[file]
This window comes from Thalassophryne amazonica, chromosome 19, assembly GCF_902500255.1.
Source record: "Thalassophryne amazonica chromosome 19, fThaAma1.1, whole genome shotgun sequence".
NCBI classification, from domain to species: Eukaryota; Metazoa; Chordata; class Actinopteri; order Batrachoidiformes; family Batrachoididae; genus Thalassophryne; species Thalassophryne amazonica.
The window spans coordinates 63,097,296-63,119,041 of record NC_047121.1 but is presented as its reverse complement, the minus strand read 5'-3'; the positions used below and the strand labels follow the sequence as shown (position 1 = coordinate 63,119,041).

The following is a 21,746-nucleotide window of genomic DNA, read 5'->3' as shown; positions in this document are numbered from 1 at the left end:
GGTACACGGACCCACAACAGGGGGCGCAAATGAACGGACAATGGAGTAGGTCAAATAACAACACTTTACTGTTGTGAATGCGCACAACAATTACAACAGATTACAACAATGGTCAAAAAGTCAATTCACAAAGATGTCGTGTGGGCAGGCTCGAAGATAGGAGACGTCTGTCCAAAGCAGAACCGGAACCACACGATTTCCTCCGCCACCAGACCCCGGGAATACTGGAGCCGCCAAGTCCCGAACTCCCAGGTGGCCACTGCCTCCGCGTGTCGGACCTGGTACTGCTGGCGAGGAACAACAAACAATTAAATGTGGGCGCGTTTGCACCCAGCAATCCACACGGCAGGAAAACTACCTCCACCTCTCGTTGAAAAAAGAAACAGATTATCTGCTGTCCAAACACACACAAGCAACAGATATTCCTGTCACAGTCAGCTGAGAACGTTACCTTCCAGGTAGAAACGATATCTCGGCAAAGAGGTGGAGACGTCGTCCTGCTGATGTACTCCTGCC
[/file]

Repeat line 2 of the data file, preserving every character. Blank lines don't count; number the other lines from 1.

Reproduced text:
Source record: "Thalassophryne amazonica chromosome 19, fThaAma1.1, whole genome shotgun sequence".